“Being born again is a new life, not of perfection but of striving, stretching, and searching – a life of intimacy with God through Holy Spirit. There must first be an emptying, and then a refilling. To the extent that we want to know, understand, and
experience God, we can find all this in Jesus. It is a highly personal and subjective experience, possible only if we are searching for greater truths about ourselves and God.”
(Carter 1998, 20-21)
“One of the tenets of my faith is that all of us are equal in the eyes of God. As the Bible said, there’s no distinction between male and female; there’s no distinction between master and slave; there’s no distinction between gentile and Jew; there’
s no distinction between say white and African-American in the eyes of God. And those guiding lights prove adequate to me as a foundation for faith.”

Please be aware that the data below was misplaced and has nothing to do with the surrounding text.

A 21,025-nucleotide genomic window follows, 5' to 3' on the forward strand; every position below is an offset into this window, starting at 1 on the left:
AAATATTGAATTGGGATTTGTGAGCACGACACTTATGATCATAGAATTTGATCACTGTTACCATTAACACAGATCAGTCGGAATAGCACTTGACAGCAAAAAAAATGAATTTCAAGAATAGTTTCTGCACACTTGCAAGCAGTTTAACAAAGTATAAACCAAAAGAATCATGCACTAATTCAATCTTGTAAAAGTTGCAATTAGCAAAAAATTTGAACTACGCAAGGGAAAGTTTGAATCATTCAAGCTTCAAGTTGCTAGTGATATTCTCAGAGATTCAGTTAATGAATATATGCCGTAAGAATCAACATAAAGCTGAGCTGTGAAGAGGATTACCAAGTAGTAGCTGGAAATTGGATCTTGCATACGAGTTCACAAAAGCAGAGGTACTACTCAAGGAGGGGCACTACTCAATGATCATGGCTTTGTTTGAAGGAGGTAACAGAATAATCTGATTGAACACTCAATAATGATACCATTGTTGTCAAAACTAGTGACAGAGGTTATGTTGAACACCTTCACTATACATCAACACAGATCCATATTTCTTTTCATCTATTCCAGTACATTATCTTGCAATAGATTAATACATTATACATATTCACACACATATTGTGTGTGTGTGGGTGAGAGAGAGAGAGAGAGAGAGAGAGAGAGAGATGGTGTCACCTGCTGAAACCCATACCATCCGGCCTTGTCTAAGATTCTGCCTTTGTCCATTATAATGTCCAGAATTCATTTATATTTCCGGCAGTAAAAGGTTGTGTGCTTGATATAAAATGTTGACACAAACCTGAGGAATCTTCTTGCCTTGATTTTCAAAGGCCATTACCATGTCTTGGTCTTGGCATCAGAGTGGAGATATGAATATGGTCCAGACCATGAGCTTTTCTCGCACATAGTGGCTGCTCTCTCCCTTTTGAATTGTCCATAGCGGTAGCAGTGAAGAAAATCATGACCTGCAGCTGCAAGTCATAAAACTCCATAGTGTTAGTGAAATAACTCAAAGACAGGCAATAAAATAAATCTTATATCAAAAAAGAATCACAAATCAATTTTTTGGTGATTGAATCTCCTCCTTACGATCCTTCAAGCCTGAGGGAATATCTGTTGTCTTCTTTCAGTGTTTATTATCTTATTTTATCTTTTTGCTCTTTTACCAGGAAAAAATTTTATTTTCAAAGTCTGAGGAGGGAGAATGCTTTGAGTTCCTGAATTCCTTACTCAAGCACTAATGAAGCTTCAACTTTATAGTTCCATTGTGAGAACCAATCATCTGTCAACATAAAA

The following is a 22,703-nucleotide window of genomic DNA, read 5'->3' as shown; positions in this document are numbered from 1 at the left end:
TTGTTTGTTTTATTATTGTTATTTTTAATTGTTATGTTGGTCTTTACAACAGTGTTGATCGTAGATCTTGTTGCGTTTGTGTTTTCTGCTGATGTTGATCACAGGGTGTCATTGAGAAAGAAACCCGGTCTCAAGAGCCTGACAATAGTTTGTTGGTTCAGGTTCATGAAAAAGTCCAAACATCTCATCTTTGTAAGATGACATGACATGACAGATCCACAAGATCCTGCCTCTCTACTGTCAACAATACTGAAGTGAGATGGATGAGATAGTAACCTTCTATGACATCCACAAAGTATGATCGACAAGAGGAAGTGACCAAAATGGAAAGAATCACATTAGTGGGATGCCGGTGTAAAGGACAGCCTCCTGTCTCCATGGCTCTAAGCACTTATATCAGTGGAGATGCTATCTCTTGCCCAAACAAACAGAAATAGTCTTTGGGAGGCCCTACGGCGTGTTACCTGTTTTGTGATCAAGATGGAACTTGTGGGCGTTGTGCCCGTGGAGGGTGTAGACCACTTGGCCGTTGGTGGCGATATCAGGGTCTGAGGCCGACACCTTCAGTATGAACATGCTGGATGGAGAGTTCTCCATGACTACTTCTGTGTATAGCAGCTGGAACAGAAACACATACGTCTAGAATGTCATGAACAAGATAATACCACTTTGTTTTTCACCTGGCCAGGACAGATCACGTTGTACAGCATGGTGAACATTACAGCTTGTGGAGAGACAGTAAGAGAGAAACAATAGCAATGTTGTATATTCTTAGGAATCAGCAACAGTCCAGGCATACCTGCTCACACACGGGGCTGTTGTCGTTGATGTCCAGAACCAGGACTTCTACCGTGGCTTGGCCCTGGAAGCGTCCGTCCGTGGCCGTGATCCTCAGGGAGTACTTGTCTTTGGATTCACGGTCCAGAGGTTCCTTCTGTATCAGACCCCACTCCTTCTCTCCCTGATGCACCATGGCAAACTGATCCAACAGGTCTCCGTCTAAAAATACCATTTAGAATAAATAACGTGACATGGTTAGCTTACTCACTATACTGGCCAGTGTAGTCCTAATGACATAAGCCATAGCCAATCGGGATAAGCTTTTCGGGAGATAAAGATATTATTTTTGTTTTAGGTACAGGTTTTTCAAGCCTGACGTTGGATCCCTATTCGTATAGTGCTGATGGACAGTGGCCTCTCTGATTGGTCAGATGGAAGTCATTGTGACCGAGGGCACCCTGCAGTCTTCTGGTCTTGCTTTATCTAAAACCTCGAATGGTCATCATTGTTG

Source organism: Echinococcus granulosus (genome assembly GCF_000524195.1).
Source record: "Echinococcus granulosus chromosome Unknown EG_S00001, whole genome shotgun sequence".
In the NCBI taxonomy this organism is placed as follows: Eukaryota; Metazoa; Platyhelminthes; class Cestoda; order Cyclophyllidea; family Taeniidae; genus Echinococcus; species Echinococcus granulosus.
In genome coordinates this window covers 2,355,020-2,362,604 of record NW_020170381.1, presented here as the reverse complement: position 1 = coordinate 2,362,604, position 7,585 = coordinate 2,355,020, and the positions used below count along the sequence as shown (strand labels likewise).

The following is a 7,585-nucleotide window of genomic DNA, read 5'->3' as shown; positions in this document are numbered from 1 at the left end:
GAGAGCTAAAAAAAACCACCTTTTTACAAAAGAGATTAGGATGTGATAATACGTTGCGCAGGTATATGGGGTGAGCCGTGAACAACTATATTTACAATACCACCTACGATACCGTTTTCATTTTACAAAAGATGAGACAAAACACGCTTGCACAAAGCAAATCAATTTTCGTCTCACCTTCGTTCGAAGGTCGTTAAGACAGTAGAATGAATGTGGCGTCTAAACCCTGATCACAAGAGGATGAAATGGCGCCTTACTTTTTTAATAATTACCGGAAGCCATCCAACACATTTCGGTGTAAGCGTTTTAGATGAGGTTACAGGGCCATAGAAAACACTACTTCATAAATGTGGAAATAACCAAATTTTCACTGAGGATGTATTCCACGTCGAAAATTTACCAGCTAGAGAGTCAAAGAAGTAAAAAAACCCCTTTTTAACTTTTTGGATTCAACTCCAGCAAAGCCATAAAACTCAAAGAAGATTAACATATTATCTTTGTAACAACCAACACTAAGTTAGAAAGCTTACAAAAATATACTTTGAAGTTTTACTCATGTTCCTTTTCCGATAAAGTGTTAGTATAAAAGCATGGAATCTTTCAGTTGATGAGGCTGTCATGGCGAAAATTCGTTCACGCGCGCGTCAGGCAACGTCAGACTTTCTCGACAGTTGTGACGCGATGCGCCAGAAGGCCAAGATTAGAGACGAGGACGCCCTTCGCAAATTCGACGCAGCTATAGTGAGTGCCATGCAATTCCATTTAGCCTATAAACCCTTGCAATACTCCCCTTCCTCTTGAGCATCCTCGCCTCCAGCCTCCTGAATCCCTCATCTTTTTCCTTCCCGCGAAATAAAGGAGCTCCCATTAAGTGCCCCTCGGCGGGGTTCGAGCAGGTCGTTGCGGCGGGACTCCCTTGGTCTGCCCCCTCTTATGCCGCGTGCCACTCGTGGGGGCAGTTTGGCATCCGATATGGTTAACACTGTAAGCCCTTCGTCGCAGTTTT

(Carter 1996)
Our civilization cannot survive materially unless it is redeemed spiritually. It can be saved only by becoming permeated with the Spirit of Christ and being made free and happy by the practices which spring out of that Spirit. Only thus can discontent be
driven out and all the shadows lifted from the road ahead.”
(Wilson, as cited in Collins 1988).
“The Bible is not something to turn aside to; the Bible is not something to which to resort for religious instruction and comfort; the Bible is not something to associate merely with churches and sermons.  It stands right in the center, in the market place, of our life, and there bubbles with the water of life. It is, itself, the fountain; it is, itself, the inexhaustible fountain. Only those
who have learned from it, and only those who have drunk of those waters, can be refreshed for the longer journey.”
(Woodrow Wilson, The Papers of Woodrow Wilson, 1977, Vol. 23, p 499, Arthur S. Link – editor).
December 2, 2015 / compassioninpolitics

Criticism of the Libet Experiment on Free Will